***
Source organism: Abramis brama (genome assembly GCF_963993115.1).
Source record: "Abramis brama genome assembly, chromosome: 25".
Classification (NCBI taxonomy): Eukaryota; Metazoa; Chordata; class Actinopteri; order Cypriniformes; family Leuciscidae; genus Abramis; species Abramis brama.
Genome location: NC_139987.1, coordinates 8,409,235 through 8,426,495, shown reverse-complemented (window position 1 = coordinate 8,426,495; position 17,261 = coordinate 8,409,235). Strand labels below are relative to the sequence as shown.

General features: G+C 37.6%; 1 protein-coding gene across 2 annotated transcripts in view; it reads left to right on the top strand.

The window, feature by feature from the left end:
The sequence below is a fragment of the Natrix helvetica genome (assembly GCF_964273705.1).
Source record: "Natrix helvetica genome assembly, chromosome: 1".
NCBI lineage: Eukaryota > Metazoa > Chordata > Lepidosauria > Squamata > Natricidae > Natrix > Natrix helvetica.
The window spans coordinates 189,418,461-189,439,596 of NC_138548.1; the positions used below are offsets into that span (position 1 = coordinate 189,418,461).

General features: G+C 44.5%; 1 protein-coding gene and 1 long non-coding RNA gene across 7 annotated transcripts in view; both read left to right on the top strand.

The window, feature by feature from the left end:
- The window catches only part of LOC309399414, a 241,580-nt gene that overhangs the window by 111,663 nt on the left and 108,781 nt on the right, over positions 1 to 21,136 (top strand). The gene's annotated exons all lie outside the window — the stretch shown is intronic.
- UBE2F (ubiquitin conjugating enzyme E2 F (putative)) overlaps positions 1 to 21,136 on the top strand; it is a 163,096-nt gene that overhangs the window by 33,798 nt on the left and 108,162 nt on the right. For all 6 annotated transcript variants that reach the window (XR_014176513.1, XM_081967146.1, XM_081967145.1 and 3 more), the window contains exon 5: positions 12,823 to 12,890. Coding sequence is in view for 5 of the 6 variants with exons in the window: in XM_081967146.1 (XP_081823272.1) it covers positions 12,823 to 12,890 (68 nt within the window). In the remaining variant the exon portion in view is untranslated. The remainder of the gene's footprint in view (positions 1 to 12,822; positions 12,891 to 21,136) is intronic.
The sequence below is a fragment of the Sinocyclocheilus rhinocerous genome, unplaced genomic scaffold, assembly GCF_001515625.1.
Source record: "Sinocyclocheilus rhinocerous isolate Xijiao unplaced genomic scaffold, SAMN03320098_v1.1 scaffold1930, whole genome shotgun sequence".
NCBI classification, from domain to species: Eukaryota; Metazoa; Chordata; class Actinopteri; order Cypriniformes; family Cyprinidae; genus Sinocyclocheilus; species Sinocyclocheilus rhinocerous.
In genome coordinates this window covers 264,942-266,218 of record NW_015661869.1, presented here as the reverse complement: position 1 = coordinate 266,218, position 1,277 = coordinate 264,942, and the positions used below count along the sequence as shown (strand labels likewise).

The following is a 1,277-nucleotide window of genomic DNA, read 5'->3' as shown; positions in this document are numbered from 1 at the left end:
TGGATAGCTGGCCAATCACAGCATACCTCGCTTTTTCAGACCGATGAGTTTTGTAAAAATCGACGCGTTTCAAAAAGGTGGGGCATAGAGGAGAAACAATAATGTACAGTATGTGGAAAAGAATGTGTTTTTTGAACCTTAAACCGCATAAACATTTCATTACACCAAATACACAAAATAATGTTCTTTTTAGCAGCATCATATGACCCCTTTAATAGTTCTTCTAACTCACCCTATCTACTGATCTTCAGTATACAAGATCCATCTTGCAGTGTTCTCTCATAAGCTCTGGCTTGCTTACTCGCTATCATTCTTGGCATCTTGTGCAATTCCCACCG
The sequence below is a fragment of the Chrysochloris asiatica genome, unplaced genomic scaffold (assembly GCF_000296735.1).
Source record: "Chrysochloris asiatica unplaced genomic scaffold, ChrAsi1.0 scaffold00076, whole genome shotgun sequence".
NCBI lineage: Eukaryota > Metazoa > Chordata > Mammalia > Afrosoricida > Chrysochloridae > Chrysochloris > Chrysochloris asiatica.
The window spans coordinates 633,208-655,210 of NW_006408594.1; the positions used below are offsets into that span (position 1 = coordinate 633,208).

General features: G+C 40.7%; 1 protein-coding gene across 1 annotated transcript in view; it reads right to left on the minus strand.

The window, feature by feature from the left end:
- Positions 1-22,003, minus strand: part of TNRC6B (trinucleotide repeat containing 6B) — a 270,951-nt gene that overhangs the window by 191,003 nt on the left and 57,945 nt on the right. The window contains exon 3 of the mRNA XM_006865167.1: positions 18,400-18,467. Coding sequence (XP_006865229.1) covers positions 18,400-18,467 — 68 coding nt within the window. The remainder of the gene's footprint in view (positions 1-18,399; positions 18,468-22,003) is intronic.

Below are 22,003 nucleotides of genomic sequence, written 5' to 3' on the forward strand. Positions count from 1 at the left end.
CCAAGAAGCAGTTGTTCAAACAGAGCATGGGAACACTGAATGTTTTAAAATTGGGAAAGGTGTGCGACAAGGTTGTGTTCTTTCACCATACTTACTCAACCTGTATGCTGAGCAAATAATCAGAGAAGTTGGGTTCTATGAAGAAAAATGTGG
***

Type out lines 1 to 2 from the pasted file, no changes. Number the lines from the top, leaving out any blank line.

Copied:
Source organism: Abramis brama (genome assembly GCF_963993115.1).
Source record: "Abramis brama genome assembly, chromosome: 25".